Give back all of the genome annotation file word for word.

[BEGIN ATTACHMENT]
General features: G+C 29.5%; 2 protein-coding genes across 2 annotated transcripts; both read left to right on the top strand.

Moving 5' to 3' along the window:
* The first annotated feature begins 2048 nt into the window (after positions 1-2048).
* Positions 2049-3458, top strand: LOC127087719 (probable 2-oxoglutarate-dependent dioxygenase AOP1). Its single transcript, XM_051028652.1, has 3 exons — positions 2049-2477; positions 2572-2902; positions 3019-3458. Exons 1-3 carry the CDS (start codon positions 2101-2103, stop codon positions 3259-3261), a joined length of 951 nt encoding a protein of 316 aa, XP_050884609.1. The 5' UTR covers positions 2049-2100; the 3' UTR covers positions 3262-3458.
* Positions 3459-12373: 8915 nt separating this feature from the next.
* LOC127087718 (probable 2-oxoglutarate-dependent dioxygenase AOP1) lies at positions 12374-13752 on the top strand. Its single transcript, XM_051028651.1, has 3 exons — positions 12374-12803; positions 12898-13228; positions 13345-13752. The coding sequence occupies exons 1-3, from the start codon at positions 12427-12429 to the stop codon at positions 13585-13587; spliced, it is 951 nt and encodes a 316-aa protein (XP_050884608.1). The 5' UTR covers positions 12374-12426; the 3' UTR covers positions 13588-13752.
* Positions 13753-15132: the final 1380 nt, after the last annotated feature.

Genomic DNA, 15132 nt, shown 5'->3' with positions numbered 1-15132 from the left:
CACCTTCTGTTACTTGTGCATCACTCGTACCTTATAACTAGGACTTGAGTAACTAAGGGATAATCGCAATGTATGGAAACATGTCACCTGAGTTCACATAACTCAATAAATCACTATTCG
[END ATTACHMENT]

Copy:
General features: G+C 29.5%; 2 protein-coding genes across 2 annotated transcripts; both read left to right on the top strand.

Moving 5' to 3' along the window:
* The first annotated feature begins 2048 nt into the window (after positions 1-2048).
* Positions 2049-3458, top strand: LOC127087719 (probable 2-oxoglutarate-dependent dioxygenase AOP1). Its single transcript, XM_051028652.1, has 3 exons — positions 2049-2477; positions 2572-2902; positions 3019-3458. Exons 1-3 carry the CDS (start codon positions 2101-2103, stop codon positions 3259-3261), a joined length of 951 nt encoding a protein of 316 aa, XP_050884609.1. The 5' UTR covers positions 2049-2100; the 3' UTR covers positions 3262-3458.
* Positions 3459-12373: 8915 nt separating this feature from the next.
* LOC127087718 (probable 2-oxoglutarate-dependent dioxygenase AOP1) lies at positions 12374-13752 on the top strand. Its single transcript, XM_051028651.1, has 3 exons — positions 12374-12803; positions 12898-13228; positions 13345-13752. The coding sequence occupies exons 1-3, from the start codon at positions 12427-12429 to the stop codon at positions 13585-13587; spliced, it is 951 nt and encodes a 316-aa protein (XP_050884608.1). The 5' UTR covers positions 12374-12426; the 3' UTR covers positions 13588-13752.
* Positions 13753-15132: the final 1380 nt, after the last annotated feature.

Genomic DNA, 15132 nt, shown 5'->3' with positions numbered 1-15132 from the left:
CACCTTCTGTTACTTGTGCATCACTCGTACCTTATAACTAGGACTTGAGTAACTAAGGGATAATCGCAATGTATGGAAACATGTCACCTGAGTTCACATAACTCAATAAATCACTATTCG